The most important part of any direct mail campaign is not the copy. It's not the art direction. And it's not the offer. It's the mailing list.
That's why you can mail identical packages to two lists, one good and one poor, and find that the good list pulls 10 times more responses than the poor list does. Your mailing list, after all, is not just a way to reach your market. It is your market.
There are no answers in direct mail except test answers. I didn't write that. Eugene Schwartz, the author of Breakthrough Advertising, did.
If you don't test one package against another, one list against another, you won't know what works and what fails. So test lists. Test offers. Test formats. Test envelope teaser copy. Don't assume you know what works. Test and be sure.
The second most important part of a direct mail package is the offer. The offer aims to persuade readers to choose your product or service over what your competitors are selling. Your offer must differentiate you from the competition by way of price, terms, guarantees or extras.
To generate leads, offer free technical information, a free analysis, free consultation, free demonstration, free trial use or free product sample. To build retail traffic, offer premiums, special discounts or exclusives. To sell a product directly through the mail, offer a free trial, sample, premium or discount.
Starting with you, not me
You're at a party. You meet two people. One greets you this way: "Hi, I'm a swell person and I make lots of money. But enough about me, what do you think about me?" The other greets you this way, "Hi, I'm Tony. You look like an interesting person. Tell me about yourself."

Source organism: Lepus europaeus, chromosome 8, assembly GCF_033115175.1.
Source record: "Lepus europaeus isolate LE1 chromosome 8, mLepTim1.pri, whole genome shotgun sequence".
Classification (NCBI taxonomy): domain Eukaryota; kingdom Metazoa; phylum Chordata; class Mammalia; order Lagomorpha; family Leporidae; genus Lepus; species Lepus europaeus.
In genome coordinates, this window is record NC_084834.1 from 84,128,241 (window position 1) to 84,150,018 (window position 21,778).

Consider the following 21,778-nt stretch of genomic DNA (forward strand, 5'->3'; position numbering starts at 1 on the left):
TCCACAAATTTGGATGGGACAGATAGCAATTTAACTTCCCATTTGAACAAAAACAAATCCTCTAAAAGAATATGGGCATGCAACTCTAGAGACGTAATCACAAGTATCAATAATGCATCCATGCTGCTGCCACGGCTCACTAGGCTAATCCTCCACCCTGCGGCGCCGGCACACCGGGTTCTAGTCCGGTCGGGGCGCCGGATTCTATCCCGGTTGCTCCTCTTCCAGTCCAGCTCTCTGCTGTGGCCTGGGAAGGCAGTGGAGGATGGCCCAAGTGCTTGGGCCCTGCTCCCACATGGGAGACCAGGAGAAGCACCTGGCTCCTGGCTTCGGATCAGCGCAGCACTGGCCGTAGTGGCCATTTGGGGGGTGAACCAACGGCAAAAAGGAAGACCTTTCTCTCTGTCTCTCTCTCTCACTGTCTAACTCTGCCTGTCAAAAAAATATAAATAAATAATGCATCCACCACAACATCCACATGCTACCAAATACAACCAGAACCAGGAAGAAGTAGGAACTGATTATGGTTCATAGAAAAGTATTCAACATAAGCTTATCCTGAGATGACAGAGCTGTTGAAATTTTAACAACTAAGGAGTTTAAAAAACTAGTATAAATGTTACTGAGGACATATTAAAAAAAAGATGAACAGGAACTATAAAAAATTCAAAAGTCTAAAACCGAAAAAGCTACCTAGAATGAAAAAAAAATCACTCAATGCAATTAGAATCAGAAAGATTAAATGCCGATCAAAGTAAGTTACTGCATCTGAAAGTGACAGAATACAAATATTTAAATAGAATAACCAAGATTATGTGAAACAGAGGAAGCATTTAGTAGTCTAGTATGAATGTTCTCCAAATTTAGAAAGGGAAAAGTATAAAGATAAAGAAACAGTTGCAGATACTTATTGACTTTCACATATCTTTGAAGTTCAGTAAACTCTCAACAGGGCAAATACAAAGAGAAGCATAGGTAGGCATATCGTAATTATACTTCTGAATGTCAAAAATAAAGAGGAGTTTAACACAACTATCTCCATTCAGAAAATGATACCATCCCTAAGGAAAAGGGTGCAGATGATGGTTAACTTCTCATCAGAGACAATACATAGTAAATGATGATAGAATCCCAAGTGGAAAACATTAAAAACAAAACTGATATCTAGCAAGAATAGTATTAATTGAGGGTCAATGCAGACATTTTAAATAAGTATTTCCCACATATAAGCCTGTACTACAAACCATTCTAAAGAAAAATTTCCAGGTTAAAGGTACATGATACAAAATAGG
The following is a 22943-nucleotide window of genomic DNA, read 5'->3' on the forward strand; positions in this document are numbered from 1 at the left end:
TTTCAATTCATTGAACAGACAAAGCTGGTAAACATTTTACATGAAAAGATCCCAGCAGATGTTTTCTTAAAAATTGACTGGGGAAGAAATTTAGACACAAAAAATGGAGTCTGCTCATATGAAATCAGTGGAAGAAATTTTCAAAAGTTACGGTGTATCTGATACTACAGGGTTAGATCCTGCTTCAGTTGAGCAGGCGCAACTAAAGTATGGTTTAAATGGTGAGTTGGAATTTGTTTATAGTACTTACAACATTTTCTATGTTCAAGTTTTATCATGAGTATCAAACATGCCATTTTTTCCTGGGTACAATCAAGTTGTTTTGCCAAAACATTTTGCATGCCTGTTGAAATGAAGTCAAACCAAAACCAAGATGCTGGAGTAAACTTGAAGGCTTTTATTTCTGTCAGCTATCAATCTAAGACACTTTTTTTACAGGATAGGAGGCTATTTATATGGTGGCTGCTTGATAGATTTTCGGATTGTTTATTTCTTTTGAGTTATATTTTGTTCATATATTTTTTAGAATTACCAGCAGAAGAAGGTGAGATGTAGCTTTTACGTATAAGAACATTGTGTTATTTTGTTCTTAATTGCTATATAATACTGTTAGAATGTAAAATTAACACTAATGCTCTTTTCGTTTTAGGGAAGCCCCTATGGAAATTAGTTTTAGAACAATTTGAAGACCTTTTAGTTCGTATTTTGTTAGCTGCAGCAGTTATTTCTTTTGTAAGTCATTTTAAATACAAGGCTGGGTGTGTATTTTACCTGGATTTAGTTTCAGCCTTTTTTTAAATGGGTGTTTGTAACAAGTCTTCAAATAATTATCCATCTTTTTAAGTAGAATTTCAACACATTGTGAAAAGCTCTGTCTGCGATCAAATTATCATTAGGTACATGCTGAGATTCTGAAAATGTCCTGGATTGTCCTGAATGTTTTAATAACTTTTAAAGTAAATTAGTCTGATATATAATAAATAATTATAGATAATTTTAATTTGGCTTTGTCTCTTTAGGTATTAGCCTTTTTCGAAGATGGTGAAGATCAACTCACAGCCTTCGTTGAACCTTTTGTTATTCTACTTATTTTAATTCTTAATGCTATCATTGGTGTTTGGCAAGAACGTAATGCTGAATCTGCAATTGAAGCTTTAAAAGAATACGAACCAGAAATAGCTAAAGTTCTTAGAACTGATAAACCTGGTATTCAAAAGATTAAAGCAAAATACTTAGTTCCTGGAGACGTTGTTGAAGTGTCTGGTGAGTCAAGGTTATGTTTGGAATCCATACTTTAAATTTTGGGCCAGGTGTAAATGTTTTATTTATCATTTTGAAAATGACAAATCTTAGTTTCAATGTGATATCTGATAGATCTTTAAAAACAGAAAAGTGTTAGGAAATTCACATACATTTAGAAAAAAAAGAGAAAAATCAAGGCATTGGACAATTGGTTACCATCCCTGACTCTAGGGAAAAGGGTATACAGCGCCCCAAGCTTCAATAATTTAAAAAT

Now, then, which of these two people would you rather talk to? Your readers prefer to hear you talk about them, not about yourself or your product. Yet many businesses mail sales letters that begin: "ABC Incorporated was founded in 1982 and is in the business of delivering quality, service and value into the new millennium." Big yawn. Big mistake. Aim your messages at the prospect and say everything from the prospect's point of view. Don't begin your copy with "we" when you can begin with "you."
Slow in getting to the point
You have five seconds. After that, your reader is either still reading or is preparing your mailing for a flight test into the wastepaper basket.
Don't make the mistake of a slow build-up. Avoid the roundabout approach. Start your letter with your most compelling sales point. Fire your biggest cannon in the first line of copy. Promise your reader a benefit. Give them a reason to continue reading.
Don't spend all your time and effort in generating a response and none in following up inquiries. Slow fulfillment is ly.
So are inadequate marketing literature and unprofessional telemarketing. They can destroy the interest that you work so hard to build. Fill requests for information within 48 hours. Send follow-up mailings to those who do not respond first time. Follow-up, follow-up, follow-up.
No time limit
Time may heal all wounds, but it kills response. Your enemy is procrastination. Your enemy is tomorrow.
Don't make the mistake of letting your readers put you off until they forget your mailing altogether. Put a time limit on your offer: "Call now. This offer expires June 1, 1999." Time-limited offers almost always outpull offers with no time limit.
No call for action
Ask for the order. BUY NOW! PHONE TODAY! ORDER YOUR FREE SAMPLE! If you don't ask for a response, you won't get one. Tell readers what to do. Show them the next step. Make your order form easy to read and easy to follow.
Fortunately, others have gone before us. My favourite sources for tested, practical wisdom on direct mail techniques are Successful Direct Marketing Methods by Bob Stone and anything by Herschell Gordon Lewis.
Alan Sharpe is a business-to-business direct mail copywriter
and lead generation consultant who helps high-tech firms
attract new clients using creative, cost-effective direct mail.
Article Source: www.businesshighlight.org